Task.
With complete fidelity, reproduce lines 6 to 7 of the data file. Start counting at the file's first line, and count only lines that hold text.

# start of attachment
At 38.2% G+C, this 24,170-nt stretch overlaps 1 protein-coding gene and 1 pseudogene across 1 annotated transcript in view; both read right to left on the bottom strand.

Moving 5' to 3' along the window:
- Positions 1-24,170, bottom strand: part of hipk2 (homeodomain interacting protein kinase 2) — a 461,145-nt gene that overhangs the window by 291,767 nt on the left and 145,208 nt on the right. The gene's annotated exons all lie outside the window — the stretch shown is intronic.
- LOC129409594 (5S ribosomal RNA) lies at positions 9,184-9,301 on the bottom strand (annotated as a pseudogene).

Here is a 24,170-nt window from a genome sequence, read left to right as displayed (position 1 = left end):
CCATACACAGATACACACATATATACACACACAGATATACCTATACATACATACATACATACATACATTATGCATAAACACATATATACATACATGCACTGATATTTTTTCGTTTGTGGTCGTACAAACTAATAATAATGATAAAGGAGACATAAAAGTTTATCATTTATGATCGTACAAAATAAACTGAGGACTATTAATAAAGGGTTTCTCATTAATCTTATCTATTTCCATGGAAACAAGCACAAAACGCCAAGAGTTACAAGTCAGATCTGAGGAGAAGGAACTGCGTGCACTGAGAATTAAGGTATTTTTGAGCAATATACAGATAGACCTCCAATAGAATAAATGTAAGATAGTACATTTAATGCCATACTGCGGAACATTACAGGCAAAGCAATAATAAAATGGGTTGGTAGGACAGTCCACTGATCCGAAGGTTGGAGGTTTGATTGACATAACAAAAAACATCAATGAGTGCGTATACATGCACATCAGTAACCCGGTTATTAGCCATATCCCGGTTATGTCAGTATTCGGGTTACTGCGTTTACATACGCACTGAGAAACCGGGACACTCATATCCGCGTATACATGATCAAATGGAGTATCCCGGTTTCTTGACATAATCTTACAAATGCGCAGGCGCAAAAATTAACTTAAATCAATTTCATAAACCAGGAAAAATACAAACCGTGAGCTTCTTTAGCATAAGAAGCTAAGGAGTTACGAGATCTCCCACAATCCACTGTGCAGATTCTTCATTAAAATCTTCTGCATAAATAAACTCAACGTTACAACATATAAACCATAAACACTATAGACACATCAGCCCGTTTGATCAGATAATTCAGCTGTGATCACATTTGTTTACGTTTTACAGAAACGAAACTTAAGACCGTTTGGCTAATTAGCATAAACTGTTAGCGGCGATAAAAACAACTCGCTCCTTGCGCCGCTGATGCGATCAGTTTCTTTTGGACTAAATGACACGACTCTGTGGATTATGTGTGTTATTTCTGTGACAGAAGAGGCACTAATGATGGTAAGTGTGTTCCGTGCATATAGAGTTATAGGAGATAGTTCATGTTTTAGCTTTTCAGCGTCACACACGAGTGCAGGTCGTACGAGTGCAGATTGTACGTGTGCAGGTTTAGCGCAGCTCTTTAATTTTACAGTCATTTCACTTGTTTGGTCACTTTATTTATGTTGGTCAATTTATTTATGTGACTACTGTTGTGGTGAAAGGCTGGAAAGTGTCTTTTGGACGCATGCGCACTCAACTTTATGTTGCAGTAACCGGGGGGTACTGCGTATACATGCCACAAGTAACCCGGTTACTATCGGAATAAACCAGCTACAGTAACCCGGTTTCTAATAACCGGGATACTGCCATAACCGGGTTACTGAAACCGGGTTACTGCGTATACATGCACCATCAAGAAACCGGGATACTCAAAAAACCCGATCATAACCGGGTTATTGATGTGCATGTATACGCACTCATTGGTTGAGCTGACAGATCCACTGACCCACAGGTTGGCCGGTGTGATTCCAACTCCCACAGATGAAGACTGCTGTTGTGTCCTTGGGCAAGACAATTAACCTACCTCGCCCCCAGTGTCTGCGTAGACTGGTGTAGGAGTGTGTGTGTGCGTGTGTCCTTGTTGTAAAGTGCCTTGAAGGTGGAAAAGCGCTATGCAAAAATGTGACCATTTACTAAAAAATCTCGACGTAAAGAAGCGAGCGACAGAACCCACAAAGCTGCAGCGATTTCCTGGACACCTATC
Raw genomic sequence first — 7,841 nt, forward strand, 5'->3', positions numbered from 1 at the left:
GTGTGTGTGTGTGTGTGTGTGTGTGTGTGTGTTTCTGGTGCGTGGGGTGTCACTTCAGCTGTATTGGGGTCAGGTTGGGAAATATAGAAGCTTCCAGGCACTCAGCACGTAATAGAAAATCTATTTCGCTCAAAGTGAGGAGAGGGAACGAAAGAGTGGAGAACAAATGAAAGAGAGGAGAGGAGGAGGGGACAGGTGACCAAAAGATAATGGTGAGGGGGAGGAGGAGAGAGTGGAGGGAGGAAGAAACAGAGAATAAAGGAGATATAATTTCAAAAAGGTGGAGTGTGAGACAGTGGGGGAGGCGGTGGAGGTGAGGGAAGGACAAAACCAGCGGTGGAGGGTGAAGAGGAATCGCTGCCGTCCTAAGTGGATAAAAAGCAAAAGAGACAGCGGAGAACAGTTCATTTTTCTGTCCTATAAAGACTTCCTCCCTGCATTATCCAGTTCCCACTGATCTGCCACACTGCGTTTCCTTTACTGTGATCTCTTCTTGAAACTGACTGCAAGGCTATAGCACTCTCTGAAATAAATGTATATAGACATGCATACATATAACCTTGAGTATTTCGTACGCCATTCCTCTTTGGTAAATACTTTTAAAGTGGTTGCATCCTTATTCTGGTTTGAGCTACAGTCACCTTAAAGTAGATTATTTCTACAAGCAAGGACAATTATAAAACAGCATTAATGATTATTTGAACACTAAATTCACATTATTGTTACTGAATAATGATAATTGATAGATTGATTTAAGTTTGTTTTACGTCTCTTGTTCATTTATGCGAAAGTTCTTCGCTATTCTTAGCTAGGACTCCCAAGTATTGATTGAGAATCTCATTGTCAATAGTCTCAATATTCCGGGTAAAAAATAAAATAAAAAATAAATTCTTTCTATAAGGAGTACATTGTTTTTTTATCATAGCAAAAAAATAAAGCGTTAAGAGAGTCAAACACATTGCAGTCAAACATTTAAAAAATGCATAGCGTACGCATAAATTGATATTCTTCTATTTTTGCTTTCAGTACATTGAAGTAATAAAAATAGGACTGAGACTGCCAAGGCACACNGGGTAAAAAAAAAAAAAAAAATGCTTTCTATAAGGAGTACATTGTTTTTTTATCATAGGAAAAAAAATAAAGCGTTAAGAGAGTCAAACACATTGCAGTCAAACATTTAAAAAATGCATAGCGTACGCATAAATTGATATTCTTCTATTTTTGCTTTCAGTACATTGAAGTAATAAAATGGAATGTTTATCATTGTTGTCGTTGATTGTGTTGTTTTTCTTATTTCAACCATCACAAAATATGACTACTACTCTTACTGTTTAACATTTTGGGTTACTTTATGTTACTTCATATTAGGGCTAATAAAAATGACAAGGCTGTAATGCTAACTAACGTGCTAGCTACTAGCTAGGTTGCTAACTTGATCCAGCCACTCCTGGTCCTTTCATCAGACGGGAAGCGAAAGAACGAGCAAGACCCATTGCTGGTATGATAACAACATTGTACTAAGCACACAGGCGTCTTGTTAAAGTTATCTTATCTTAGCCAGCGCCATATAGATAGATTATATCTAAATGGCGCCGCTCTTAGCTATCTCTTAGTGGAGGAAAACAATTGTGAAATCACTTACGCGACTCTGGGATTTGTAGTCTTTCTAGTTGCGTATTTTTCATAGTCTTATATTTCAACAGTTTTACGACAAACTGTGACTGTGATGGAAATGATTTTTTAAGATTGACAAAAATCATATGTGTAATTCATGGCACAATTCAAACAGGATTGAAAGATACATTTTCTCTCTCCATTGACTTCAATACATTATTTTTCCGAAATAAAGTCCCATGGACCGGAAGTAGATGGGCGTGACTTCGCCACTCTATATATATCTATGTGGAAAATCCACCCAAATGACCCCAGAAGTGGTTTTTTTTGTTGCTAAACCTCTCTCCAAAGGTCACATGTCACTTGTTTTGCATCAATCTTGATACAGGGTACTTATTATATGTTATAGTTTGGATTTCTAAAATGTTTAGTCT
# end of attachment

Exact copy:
CCATACACAGATACACACATATATACACACACAGATATACCTATACATACATACATACATACATACATTATGCATAAACACATATATACATACATGCACTGATATTTTTTCGTTTGTGGTCGTACAAACTAATAATAATGATAAAGGAGACATAAAAGTTTATCATTTATGATCGTACAAAATAAACTGAGGACTATTAATAAAGGGTTTCTCATTAATCTTATCTATTTCCATGGAAACAAGCACAAAACGCCAAGAGTTACAAGTCAGATCTGAGGAGAAGGAACTGCGTGCACTGAGAATTAAGGTATTTTTGAGCAATATACAGATAGACCTCCAATAGAATAAATGTAAGATAGTACATTTAATGCCATACTGCGGAACATTACAGGCAAAGCAATAATAAAATGGGTTGGTAGGACAGTCCACTGATCCGAAGGTTGGAGGTTTGATTGACATAACAAAAAACATCAATGAGTGCGTATACATGCACATCAGTAACCCGGTTATTAGCCATATCCCGGTTATGTCAGTATTCGGGTTACTGCGTTTACATACGCACTGAGAAACCGGGACACTCATATCCGCGTATACATGATCAAATGGAGTATCCCGGTTTCTTGACATAATCTTACAAATGCGCAGGCGCAAAAATTAACTTAAATCAATTTCATAAACCAGGAAAAATACAAACCGTGAGCTTCTTTAGCATAAGAAGCTAAGGAGTTACGAGATCTCCCACAATCCACTGTGCAGATTCTTCATTAAAATCTTCTGCATAAATAAACTCAACGTTACAACATATAAACCATAAACACTATAGACACATCAGCCCGTTTGATCAGATAATTCAGCTGTGATCACATTTGTTTACGTTTTACAGAAACGAAACTTAAGACCGTTTGGCTAATTAGCATAAACTGTTAGCGGCGATAAAAACAACTCGCTCCTTGCGCCGCTGATGCGATCAGTTTCTTTTGGACTAAATGACACGACTCTGTGGATTATGTGTGTTATTTCTGTGACAGAAGAGGCACTAATGATGGTAAGTGTGTTCCGTGCATATAGAGTTATAGGAGATAGTTCATGTTTTAGCTTTTCAGCGTCACACACGAGTGCAGGTCGTACGAGTGCAGATTGTACGTGTGCAGGTTTAGCGCAGCTCTTTAATTTTACAGTCATTTCACTTGTTTGGTCACTTTATTTATGTTGGTCAATTTATTTATGTGACTACTGTTGTGGTGAAAGGCTGGAAAGTGTCTTTTGGACGCATGCGCACTCAACTTTATGTTGCAGTAACCGGGGGGTACTGCGTATACATGCCACAAGTAACCCGGTTACTATCGGAATAAACCAGCTACAGTAACCCGGTTTCTAATAACCGGGATACTGCCATAACCGGGTTACTGAAACCGGGTTACTGCGTATACATGCACCATCAAGAAACCGGGATACTCAAAAAACCCGATCATAACCGGGTTATTGATGTGCATGTATACGCACTCATTGGTTGAGCTGACAGATCCACTGACCCACAGGTTGGCCGGTGTGATTCCAACTCCCACAGATGAAGACTGCTGTTGTGTCCTTGGGCAAGACAATTAACCTACCTCGCCCCCAGTGTCTGCGTAGACTGGTGTAGGAGTGTGTGTGTGCGTGTGTCCTTGTTGTAAAGTGCCTTGAAGGTGGAAAAGCGCTATGCAAAAATGTGACCATTTACTAAAAAATCTCGACGTAAAGAAGCGAGCGACAGAACCCACAAAGCTGCAGCGATTTCCTGGACACCTATC
Raw genomic sequence first — 7,841 nt, forward strand, 5'->3', positions numbered from 1 at the left: